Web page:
Bible Villains
Bible Villains

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Mark: Stupid, Unbelieving Disciples

Sermon by Richard T. Ritenbaugh

Mark's gospel describes the miraculous transformation of the disciples, who began with slow comprehension, into faithful, mature apostles and fishers of men.

Proofs of Christ's Resurrection

Sermon by Richard T. Ritenbaugh

There is more corroboration of evidence for the existence of Jesus Christ and His life experiences than that regarding Alexander the Great or Julius Caesar.

Four Views of Christ (Part 4)

Sermon by John W. Ritenbaugh

Jesus sets a pattern for us by serving without thought of authority, power, position, status, fame, or gain, but as a patient, enduring, faithful servant.

Four Views of Christ (Part 3)

Sermon by John W. Ritenbaugh

After warning against literary junk food, John Ritenbaugh focuses upon the dominant emphasis of Matthew, an ex-government official, who concentrated upon the kingly qualities of Jesus as a descendant of the royal house of David, representing the Lion of Ju. . .

Four Views of Christ (Part 2)

Sermon by John W. Ritenbaugh

The Gospels are Christ's biography. They also illustrate the typology of Revelation 4:7 depicting a lion, ox, man, and eagle, giving a picture of Christ's character.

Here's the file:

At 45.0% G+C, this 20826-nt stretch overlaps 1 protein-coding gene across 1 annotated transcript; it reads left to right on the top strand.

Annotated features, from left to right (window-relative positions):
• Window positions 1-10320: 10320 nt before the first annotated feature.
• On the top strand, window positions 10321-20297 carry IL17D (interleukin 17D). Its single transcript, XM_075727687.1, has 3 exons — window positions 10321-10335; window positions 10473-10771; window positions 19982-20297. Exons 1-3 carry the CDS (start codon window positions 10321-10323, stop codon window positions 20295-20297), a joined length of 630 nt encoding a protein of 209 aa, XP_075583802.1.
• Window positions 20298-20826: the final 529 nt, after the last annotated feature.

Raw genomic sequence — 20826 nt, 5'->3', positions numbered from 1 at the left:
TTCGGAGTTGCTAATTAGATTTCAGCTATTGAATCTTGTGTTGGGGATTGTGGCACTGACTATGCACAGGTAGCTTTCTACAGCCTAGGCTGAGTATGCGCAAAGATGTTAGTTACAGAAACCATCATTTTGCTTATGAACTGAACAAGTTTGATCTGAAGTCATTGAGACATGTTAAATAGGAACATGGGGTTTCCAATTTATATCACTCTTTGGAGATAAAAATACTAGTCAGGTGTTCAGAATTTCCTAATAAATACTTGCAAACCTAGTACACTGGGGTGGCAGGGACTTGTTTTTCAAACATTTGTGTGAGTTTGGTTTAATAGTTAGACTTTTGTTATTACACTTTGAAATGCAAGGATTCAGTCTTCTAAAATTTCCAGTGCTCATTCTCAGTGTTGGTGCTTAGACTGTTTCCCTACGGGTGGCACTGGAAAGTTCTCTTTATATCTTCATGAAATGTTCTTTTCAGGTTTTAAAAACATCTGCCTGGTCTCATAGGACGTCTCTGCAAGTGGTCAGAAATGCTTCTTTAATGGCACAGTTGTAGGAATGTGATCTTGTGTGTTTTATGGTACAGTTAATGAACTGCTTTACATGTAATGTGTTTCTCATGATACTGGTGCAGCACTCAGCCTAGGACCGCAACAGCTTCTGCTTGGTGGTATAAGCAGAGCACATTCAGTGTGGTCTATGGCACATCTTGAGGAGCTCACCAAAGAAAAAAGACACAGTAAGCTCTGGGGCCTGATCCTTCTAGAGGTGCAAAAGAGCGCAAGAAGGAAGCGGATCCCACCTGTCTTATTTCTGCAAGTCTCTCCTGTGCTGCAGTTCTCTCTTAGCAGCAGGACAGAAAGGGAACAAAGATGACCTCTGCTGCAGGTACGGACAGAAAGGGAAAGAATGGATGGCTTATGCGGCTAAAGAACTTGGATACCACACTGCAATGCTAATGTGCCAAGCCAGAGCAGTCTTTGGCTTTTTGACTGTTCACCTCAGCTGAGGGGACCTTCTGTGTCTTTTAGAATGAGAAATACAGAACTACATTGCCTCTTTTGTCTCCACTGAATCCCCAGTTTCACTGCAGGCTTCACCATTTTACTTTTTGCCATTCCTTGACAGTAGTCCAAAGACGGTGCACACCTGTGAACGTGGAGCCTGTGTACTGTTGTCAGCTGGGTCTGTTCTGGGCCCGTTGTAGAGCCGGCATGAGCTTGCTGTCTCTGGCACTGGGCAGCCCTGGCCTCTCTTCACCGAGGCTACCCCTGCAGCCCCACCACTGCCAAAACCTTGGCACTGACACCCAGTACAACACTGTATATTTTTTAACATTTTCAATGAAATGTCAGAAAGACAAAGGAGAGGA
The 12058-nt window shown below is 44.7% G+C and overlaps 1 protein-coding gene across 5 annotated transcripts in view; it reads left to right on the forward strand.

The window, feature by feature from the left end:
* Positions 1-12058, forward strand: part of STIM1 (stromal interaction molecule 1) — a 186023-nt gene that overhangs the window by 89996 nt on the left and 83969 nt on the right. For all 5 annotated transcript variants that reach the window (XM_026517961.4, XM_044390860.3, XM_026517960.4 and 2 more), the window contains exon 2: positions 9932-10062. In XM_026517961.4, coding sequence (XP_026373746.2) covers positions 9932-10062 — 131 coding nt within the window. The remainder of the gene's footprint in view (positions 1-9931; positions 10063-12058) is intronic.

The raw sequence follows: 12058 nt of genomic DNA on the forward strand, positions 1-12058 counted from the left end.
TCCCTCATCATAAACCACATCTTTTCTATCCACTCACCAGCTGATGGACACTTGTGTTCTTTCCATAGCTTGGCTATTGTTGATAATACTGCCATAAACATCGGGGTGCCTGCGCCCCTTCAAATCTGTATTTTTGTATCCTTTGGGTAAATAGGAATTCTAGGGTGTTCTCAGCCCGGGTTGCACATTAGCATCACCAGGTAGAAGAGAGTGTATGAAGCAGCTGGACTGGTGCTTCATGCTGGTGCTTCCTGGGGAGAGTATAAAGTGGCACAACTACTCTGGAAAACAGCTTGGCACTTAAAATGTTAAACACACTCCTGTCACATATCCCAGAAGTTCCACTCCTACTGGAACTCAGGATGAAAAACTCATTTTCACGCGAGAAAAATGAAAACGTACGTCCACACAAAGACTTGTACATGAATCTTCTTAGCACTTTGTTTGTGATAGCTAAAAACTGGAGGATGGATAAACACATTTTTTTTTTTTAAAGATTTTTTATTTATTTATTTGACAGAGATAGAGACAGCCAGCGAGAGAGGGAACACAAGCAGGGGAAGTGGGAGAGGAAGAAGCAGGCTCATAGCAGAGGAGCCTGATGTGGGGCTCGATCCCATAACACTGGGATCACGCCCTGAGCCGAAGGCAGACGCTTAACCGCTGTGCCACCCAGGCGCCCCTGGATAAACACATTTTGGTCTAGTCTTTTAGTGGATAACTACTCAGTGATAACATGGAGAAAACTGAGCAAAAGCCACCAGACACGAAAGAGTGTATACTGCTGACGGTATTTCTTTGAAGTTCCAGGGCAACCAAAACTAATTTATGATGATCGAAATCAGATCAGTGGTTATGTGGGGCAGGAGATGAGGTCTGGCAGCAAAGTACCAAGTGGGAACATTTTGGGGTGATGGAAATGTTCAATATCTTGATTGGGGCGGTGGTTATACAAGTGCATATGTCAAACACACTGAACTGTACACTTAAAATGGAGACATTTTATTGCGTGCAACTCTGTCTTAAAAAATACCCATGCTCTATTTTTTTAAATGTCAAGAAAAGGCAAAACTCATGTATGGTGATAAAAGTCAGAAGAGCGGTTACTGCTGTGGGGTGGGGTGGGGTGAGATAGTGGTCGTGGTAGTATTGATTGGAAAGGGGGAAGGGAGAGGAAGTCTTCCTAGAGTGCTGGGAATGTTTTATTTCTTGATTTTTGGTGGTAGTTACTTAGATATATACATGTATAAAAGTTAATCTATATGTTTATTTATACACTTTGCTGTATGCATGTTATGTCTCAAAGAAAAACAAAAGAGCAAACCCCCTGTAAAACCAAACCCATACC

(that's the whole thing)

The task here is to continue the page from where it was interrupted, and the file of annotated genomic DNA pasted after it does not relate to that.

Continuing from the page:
Four Views of Christ (Part 5)

Sermon by John W. Ritenbaugh

John Ritenbaugh focuses on Luke's message of Christ the man, the son of man, the high priest of man, and the savior of man, having all the feelings, fears, anxieties, compassions, and aspirations of man. In this account, Luke emphasizes the universality of. . .

The W's and H's of Meditation (Part Six)

Sermon by David F. Maas

The admonition to remember is one of the most dominant themes in both Testaments. James teaches that the most important project is the cultivation of our minds.

Matthew (Part 1)

Sermon/Bible Study by John W. Ritenbaugh

John Ritenbaugh explains that Matthew is part of the synoptic ("seeing together") gospels, largely an embellishment of the more terse outline of basic events found in Mark. Both Matthew and Luke were evidently intended for different audiences, in. . .

Ears to Hear

Sermonette by Ronny H. Graham

As we hear instructions, we must apply those principles to our lives immediately. We are responsible for what we hear, and consequently, we must take heed.

Offerings (Part 2)

Sermon/Bible Study by John W. Ritenbaugh



The Berean: Daily Verse and Comment
The Berean: Daily Verse and Comment

Daily Verse and Comment

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